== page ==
mentor graphics recently published a white paper entitled, “mechanical analysis: thermal management of an ev battery packing using 1-d and 3-d cfd,” which describes using 1-d and 3-d computational fluid dynamics (cfd) for virtual prototyping of ev battery packaging to better understand the thermal management of the system.
mentor graphics explained how to simulate thermal management of
ev battery packing. (mentor graphics floefd)
“first, the cooling pack of the battery must be designed in a way that allows excess heat to be removed quickly and efficiently from the battery cells,” the white paper explained. “and second, the thermal control system for the battery must be able to warm the battery to an efficient temperature level in a reasonable amount of time for good performance.”
it is not always obvious whether or not a 1-d or a 3-d simulation would be best to get the data points that engineers are looking for and mentor shared tips on the difference between the two cfd models.
“where small changes to a single part of a system are crucial or there are significant flow variations in multiple dimensions, 3d cfd is the obvious choice because of its ability to analyze complex geometry with extreme accuracy,” the paper noted.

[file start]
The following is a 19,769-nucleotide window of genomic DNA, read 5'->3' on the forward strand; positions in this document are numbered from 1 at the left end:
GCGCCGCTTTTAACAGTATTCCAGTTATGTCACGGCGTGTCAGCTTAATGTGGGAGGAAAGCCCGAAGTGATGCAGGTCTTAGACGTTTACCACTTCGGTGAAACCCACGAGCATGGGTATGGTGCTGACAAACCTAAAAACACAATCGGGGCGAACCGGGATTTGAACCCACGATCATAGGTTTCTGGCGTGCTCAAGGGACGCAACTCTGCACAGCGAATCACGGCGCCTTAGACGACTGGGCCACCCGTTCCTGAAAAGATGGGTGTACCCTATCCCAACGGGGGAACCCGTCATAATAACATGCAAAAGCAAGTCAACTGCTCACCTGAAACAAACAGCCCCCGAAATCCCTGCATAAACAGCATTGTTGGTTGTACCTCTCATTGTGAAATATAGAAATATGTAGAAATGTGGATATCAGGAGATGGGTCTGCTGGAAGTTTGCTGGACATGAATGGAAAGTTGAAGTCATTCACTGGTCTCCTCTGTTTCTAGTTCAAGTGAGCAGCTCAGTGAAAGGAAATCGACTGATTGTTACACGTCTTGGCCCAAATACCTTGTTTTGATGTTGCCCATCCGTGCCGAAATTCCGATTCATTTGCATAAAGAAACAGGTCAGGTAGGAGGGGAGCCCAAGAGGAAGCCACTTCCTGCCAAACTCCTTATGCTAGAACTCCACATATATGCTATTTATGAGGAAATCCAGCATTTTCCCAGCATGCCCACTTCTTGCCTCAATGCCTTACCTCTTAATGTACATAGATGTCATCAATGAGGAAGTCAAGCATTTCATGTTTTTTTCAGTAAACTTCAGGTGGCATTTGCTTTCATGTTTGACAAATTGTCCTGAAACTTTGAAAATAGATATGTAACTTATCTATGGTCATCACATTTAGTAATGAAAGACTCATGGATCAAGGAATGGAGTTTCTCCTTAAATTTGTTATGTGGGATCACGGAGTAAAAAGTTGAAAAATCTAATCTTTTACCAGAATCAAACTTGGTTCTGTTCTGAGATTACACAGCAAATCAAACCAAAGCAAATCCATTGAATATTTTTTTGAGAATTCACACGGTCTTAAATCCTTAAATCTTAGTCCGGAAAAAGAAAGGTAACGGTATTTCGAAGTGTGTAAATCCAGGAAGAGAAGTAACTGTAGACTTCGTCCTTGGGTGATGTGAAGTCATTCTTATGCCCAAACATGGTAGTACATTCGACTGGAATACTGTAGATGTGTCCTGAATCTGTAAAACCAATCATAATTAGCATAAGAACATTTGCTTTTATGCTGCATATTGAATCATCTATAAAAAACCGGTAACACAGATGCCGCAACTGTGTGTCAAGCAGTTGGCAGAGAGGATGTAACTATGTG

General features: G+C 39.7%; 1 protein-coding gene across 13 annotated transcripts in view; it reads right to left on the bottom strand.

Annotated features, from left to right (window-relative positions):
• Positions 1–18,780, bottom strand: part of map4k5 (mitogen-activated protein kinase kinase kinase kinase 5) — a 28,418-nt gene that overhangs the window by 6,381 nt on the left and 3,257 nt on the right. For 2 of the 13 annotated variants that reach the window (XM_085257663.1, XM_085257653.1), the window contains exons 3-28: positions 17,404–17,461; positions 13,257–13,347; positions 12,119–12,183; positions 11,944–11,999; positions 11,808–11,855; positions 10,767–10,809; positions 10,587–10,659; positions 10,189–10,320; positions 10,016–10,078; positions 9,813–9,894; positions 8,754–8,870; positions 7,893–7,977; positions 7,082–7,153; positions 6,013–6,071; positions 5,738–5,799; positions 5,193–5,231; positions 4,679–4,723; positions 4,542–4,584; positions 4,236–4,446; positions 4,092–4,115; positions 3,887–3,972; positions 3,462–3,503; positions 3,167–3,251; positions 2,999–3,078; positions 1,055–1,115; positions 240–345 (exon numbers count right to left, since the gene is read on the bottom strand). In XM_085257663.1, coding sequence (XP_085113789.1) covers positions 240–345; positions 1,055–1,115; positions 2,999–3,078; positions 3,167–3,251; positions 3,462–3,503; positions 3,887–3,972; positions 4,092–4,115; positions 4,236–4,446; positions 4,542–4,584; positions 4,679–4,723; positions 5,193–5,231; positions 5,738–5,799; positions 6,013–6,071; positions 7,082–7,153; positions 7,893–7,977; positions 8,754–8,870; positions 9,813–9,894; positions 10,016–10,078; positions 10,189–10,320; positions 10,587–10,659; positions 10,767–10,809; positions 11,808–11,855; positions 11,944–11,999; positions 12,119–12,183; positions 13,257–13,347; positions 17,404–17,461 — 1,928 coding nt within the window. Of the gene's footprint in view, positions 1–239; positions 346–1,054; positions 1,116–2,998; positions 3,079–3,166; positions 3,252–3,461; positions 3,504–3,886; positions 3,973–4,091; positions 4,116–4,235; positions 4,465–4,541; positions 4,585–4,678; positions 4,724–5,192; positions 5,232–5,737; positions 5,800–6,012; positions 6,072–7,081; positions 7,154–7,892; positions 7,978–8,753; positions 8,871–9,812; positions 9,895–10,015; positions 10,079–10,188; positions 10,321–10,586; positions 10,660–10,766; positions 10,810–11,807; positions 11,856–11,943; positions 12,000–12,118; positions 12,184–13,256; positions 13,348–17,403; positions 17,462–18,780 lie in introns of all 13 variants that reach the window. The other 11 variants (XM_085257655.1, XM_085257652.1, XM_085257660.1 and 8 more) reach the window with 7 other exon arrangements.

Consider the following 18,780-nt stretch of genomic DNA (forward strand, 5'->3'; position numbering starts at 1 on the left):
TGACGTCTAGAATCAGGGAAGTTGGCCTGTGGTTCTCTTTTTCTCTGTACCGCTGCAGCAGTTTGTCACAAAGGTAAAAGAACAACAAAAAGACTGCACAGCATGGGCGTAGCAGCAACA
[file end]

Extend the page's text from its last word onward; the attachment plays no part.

it added, “when the design reaches beyond the component level into a large system of interconnected components by pipes, ducts and hoses, the computation requirements can become too high and simulations take too long to fit within development schedules. when this occurs, 1d cfd is a good choice.”
the paper runs through simulations of ev battery packing using both 1-d and 3-d simulation tools and through several specific data points, including warming up from a cold start, cooling at peak conditions, and pump performance versus battery load.
it concluded, “these examples show how advanced 1d and 3d cfd simulation techniques provided by flomaster and floefd can be used for the complex design of the thermal management system for electrical-vehicle battery packs…with the use of both floefd and flomaster, engineers have access to the right tool at the right time for optimal design efficiency.”
read the full white paper at http://s3.mentor.com/public_documents/whitepaper/resources/mentorpaper_78668.pdf.